• Reinstatement of Diploma and Advanced Diploma courses in dance onto the eligible list or alternatively, extension of eligibility to specifically recognised training institutions that provide these courses and can demonstrate the achievement of strong education and industry outcomes.

We greatly appreciate your consideration of these points and would welcome an opportunity to discuss this further with you at any time.

Yours Sincerely

Associate Professor Gene Moyle ARAD MAPS MCSEP GAICD SFHEA
National President
Ausdance National Council

PDF version: Ausdance National's letter to Senator the Hon. Simon Birmingham, Minister for Education and Training about the review of the VET Student Loans Eligible Course List and Loan Caps Methodology (80 Kp PDF)

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National forum to explore dance practice in the digital age


16 May 2017

The 2017 National Dance Forum will bring together makers, producers and presenters to discuss and share knowledge on current digital practices and technological developments. The two-day forum will focus on strengthening the dance sector’s capacity within the digital domain.

Led by the dance sector’s advocate for 40 years—Ausdance National—the fourth National Dance Forum (NDF2017) will take place at the Victorian College of the Arts in Melbourne, 25–26 September 2017 and will follow the Australian Dance Awards (Arts Centre Melbourne, 24 September 2017).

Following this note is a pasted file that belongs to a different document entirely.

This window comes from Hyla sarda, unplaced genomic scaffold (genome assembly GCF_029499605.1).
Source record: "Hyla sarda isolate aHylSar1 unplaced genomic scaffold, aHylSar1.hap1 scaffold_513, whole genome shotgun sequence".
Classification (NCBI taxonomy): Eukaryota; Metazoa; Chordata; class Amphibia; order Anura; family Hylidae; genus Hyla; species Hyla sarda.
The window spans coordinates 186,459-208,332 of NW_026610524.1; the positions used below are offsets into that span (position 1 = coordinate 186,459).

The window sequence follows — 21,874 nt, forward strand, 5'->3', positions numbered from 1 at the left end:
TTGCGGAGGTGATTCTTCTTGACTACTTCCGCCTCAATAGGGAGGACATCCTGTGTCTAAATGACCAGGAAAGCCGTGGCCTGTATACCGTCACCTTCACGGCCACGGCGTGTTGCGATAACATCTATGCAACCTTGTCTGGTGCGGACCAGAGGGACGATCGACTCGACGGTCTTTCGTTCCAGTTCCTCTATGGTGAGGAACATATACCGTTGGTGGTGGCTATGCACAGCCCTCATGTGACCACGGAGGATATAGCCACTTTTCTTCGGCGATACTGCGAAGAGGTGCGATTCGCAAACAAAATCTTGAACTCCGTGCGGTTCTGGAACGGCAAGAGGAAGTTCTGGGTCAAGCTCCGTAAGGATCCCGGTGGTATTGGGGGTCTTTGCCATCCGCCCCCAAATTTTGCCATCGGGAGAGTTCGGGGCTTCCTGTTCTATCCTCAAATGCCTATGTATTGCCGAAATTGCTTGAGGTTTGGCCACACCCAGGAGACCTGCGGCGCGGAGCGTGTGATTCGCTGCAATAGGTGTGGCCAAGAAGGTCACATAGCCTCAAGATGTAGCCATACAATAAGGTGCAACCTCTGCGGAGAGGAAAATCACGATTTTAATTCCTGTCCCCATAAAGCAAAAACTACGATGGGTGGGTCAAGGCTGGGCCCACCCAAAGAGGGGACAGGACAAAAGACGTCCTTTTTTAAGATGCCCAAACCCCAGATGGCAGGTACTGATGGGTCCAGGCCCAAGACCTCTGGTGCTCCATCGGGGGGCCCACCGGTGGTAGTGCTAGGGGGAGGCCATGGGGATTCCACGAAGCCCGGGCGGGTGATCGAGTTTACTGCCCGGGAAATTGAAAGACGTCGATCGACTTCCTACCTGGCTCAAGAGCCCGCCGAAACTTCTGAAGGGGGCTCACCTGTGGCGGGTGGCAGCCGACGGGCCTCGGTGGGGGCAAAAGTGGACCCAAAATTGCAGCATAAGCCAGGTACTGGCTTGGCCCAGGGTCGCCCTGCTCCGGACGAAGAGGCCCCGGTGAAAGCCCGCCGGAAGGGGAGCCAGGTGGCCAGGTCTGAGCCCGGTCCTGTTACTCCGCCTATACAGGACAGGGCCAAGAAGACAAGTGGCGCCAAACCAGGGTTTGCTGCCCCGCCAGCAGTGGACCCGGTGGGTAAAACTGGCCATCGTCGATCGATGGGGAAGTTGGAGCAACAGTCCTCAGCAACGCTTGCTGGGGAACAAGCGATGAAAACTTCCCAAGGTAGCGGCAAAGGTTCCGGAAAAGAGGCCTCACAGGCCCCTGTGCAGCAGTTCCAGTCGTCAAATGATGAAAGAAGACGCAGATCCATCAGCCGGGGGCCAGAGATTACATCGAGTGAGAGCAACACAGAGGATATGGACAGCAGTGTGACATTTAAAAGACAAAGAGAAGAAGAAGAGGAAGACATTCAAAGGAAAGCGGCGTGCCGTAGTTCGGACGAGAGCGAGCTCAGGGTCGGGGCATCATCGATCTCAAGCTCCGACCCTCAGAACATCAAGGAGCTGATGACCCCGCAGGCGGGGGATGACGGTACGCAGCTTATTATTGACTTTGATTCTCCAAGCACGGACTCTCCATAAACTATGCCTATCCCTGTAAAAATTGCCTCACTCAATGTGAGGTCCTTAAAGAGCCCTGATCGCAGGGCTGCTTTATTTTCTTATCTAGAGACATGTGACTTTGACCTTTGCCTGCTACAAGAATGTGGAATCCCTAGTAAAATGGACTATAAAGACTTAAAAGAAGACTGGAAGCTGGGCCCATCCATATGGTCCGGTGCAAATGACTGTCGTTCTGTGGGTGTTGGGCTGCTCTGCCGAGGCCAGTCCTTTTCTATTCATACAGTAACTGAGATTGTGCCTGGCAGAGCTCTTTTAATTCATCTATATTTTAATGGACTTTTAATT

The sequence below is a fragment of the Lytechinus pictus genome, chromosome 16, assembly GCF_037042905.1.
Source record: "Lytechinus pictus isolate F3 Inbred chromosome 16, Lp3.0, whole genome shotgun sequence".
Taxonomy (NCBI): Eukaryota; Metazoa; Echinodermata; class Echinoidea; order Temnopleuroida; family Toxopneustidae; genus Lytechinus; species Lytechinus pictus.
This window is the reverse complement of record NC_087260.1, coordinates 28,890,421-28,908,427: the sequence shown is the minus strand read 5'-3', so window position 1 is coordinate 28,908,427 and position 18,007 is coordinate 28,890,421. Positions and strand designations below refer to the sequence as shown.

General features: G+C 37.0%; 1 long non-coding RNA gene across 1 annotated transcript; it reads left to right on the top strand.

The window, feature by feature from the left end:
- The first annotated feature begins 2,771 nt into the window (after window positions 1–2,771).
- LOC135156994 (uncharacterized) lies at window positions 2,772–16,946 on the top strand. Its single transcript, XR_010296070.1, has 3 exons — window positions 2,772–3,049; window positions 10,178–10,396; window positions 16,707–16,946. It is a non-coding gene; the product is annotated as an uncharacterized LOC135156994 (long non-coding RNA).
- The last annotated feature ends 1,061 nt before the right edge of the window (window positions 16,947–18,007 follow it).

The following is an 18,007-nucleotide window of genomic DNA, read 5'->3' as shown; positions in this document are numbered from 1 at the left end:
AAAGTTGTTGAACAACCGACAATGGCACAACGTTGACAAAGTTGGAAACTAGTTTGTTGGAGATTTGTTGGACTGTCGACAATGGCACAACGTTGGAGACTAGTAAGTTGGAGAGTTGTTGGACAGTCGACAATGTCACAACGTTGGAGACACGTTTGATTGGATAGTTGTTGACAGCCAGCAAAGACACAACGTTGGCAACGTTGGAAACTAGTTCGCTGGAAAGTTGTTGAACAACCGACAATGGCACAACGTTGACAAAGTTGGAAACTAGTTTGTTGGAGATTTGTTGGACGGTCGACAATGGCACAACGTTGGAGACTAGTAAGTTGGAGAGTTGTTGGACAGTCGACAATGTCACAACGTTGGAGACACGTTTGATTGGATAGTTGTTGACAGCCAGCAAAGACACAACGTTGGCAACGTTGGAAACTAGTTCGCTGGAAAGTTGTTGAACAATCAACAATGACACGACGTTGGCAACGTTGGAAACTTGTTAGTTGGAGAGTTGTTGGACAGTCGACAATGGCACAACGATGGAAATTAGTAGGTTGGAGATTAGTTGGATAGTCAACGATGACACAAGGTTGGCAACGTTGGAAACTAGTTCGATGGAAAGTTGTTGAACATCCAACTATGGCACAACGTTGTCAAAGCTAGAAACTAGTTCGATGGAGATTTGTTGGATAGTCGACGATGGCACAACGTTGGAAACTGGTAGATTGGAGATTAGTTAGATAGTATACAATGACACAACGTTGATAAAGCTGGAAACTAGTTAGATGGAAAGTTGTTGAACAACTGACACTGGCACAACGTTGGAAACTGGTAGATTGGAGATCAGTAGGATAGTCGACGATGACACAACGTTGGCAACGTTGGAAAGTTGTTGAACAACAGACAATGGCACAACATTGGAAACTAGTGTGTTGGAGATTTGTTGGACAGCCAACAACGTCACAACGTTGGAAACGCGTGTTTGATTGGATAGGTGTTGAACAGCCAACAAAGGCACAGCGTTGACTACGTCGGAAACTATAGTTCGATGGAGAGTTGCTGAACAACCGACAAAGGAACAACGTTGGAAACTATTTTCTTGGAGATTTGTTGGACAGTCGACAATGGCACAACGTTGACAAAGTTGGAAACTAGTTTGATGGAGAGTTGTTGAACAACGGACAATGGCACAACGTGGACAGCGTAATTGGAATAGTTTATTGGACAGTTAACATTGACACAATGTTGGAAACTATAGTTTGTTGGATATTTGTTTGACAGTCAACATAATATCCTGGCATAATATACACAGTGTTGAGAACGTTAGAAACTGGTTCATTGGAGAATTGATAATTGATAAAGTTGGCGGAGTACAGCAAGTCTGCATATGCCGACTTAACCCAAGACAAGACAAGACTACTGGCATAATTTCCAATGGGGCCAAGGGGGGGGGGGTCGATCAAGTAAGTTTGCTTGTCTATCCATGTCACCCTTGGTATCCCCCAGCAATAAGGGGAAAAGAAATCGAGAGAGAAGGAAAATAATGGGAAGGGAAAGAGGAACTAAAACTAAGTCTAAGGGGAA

Dance artists, companies, presenters and researchers looking for ways to grow meaningful audience relationships and understand the issues around making art in a digital environment, need to attend.

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ArtsPeak sets new goals, welcomes new members

ArtsPeak’s new goal

Drafted at its planning session in Sydney on 15–16 March, the following new goal will be included as a discussion point in the next ArtsPeak meeting in September:

That the cultural, arts and creative industries are central to political thinking, economic priorities and civic life in Australia.

Addressing that goal, the intended outcomes are:

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National Advocates For Arts Education May 2017 update

by Julie Dyson, Chair

NAAE is coordinating the publication of a new edition of its highly successful More Than Words Can Say – a View of Literacy Through the Arts, last updated in 2003. This has meant re-engaging with the original authors and commissioning a new Foreword. We’re delighted to announce that this will be written by arts educator Professor Robyn Ewing AM of the University of Sydney, author of the influential research paper The Arts and Australian Education: Realising potential.

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Ausdance National Council President’s Report – May 2017

Following the Annual General Meeting on 19 March 2017, the new skills-based board members of the Ausdance National Council formally commenced in their new director roles. It has been great to connect as a group not only in better understanding the breadth of experience that each team member brings to the responsibility of leading Ausdance National, but how passionate everyone is about Ausdance and the dance sector in general! 

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World Dance Alliance May 2017 update